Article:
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9 Tips for Celebrating Birthdays at School

Tips for celebrating your child's birthday at school

When I was teaching second grade, one of the most exciting days of the year for my students was their birthday.  It was the only chance many of the kids in my class were able to celebrate with their friends.  And it was a chance to make them feel like number one for a day.

Celebrating birthdays at school can be stressful.  Trying to make your child happy and follow all of the school rules on top of an already busy schedule can be extremely stressful for moms.  To help you navigate school birthdays, I have created a list of 9 tips for celebrating your child’s birthday at school.  Hopefully, they will help make the celebration time less stressful and more fun for all!

Check with the Teacher from the Start

Teachers (and schools) have strict policies about how to celebrate birthdays – the when, the where and the how.  During back to school night, check with the teacher about how they like to celebrate students’ birthdays, approved treats and when they prefer a celebration during the school day.  If you have a child with a summer birthday, check on when the best time to celebrate might be.

Find Out about Food Allergies

Many children have food allergies these days, so it’s important to find out from your child’s teacher about any potential allergies.  Many schools only allow pre-packaged foods.

It’s also important to read the labels carefully.  A lot of foods are processed on machines that also make nut products.  These can also be deadly for a child with a nut allergy, so be sure t check first.

Keep is Short, Simple and Sweet

The key to a successful classroom celebration is keeping it short and sweet.  This is not a full out birthday celebration.  If you decide to help run the celebration with the teacher, make sure you keep it simple (no games, cupcake bars, dessert tables etc.) and sweet.

It should look like this… go to school, sing Happy Birthday and pass out the snack.  Usually they take 15 minutes at the most.  If you are looking for more, then I recommend inviting your child’s friends over to celebrate the following weekend.

Consider Transportation

When deciding on a treat, keep in mind how your child gets to school and if you can help them the day of their birthday celebration.  If your child walks, rides their bike or takes the bus and there is no alternative for that day, then keep the treat simpler.  I don’t recommend sending a child who walks into school with 24 cupcakes.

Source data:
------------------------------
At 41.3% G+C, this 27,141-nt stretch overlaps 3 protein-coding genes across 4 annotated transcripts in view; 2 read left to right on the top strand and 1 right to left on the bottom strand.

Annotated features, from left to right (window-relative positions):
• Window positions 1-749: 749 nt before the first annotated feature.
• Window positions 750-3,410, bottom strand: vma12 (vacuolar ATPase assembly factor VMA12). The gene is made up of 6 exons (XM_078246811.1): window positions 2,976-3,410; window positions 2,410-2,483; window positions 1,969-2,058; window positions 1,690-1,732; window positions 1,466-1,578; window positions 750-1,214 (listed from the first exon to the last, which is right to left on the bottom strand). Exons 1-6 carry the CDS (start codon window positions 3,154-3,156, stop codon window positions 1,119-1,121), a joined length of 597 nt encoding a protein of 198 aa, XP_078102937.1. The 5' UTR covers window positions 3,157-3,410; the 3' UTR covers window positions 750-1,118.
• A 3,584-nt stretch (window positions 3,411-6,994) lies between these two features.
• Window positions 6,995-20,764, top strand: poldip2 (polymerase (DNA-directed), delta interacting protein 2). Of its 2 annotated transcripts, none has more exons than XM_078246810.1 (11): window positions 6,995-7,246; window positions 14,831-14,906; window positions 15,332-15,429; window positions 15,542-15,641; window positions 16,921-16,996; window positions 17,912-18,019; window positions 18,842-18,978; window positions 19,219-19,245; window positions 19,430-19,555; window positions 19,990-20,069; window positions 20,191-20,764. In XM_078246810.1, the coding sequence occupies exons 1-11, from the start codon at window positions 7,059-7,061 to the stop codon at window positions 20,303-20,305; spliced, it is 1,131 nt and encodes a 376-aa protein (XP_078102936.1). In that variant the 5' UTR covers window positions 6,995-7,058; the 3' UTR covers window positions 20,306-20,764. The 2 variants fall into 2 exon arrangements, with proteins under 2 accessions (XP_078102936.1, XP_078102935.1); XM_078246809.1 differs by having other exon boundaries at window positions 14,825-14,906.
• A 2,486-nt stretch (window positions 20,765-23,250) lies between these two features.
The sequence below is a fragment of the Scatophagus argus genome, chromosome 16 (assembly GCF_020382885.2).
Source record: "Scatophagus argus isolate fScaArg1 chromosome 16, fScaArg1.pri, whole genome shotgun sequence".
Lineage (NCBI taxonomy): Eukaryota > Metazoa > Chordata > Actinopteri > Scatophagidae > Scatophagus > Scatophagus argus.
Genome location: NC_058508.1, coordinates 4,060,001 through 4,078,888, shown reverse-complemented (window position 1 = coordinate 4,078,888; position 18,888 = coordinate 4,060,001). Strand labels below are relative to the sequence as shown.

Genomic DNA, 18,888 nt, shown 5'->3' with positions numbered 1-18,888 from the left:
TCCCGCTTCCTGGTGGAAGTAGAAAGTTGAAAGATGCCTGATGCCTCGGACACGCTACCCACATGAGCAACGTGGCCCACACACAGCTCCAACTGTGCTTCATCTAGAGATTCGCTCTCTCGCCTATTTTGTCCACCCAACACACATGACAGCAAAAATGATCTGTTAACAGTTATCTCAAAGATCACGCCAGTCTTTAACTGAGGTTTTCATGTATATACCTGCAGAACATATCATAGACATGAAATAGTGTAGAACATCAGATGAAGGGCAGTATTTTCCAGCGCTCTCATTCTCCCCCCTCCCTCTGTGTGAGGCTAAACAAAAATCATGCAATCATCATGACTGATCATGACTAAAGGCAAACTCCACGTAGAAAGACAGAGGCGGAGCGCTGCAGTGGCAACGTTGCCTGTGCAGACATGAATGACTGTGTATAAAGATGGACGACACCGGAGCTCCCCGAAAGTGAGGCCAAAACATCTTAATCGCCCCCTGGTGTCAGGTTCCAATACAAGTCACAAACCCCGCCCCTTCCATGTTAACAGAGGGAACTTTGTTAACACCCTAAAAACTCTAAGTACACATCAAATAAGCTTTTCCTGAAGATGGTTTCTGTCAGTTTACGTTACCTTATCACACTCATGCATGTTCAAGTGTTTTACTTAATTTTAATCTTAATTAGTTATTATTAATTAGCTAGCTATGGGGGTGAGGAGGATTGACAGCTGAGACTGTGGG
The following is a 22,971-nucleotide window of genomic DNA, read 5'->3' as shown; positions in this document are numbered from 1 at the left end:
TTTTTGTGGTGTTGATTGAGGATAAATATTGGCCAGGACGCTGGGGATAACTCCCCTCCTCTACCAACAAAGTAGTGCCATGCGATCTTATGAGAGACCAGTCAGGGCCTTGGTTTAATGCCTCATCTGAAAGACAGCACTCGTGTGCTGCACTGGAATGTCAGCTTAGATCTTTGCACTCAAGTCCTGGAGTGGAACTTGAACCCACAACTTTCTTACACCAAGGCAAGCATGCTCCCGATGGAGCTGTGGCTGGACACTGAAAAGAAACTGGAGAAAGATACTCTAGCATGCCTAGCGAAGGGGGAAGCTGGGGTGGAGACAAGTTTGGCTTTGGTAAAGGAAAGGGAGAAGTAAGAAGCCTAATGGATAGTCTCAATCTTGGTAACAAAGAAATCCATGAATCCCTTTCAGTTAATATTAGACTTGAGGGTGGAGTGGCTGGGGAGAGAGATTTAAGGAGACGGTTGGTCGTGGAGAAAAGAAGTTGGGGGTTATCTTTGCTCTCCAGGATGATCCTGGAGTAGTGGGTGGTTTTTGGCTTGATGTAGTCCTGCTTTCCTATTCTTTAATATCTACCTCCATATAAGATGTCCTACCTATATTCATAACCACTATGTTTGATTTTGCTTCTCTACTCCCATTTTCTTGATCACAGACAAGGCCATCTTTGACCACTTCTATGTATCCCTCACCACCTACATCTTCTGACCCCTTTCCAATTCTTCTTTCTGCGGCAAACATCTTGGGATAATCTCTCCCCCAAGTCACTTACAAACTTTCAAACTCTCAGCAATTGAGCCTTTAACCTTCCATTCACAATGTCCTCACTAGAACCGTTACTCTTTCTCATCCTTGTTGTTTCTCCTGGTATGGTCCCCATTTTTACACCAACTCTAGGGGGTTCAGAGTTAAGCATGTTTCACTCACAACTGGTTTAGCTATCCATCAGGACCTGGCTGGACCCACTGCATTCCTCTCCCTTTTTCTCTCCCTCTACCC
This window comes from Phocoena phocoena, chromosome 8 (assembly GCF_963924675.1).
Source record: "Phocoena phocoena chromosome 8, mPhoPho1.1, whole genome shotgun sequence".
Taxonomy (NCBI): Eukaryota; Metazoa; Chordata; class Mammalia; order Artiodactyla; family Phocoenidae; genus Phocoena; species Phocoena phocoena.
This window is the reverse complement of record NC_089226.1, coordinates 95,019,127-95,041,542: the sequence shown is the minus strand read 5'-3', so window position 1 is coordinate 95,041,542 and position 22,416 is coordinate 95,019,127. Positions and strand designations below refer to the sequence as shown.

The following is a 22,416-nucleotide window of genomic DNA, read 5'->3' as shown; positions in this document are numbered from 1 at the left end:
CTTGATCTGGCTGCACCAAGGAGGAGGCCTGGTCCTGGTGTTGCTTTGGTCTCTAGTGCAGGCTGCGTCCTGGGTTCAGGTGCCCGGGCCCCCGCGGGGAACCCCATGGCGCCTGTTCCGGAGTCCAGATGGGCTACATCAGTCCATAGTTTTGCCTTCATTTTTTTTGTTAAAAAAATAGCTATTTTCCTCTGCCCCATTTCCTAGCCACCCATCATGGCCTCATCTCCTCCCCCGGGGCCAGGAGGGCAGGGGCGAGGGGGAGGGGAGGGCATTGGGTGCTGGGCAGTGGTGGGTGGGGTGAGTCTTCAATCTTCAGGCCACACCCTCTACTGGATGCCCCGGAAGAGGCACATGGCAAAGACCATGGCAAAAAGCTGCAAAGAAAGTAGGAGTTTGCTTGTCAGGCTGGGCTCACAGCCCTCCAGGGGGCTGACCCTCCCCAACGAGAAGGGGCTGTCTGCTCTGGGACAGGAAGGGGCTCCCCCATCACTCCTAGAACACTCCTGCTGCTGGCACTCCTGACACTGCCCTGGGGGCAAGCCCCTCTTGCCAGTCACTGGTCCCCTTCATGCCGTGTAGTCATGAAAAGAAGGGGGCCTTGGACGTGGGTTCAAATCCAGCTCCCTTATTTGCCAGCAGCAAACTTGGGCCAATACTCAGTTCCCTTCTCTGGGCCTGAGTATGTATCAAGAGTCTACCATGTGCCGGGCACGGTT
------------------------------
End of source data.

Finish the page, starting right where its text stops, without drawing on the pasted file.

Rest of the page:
Send Home a Small Treat Instead

When planning the celebration with your child, decide on whether your child would like to send home a small treat for their classmates to enjoy when they get home.  Some examples include a sheet of stickers, bubbles or small knick knacks from the dollar store.

This seems to be more of a classroom birthday trend lately and is used if the child isn’t planning on celebrating their birthday outside of school with a friend party.

Watch Your Timing

Be sure to plan the timing of your treat around an eating time at your child’s school.  Usually snack or lunch times work best.  Coordinate with your child’s teacher about the best option.

Also, make sure you choose a treat that matches the time of day.  For a mid-morning snack, I would stick with a healthier muffin or lightly frosted mini cupcake.  For a late day treat, you might be able to throw in more sugar.  But, just remember that parents and caregivers will have to manage the hyped up kids when they get home!

Leave the Candles at Home

Fire and classrooms just doesn’t seem like a good mix.  Many schools have rules against bringing matches and lighters onto school property.  It’s smart to leave the candles for you own celebration at home.  Have your child blow out an imaginary candle or, if their heart is really set on it, try a felt play candle.

Smaller is Better

Especially for little kids, stick with mini treats such as muffins, cupcakes or cake pops.  You could also go the healthy direction with these little homemade applesauce cups or sliced strawberries.  The one thing teachers hate the most is managing a class of 6 year olds after they just ate a jumbo cupcake.

Make it a Family Affair

If you do decide to make treats for your child’s celebration, then consider having them help you.  I always let Little Bug choose the treat, purchase the ingredients and help me on baking day.  It’s important that celebrating birthdays is a family affair to be enjoyed by everyone!

Although celebrating your child’s birthday at school can be fun, it can also be stressful.  Hopefully these tips will help you when planning your child’s celebration at school.

Most importantly, have fun!  The age when they want to celebrate their birthdays at school is so short.  You may miss those days down the road.

Happy Celebrating,


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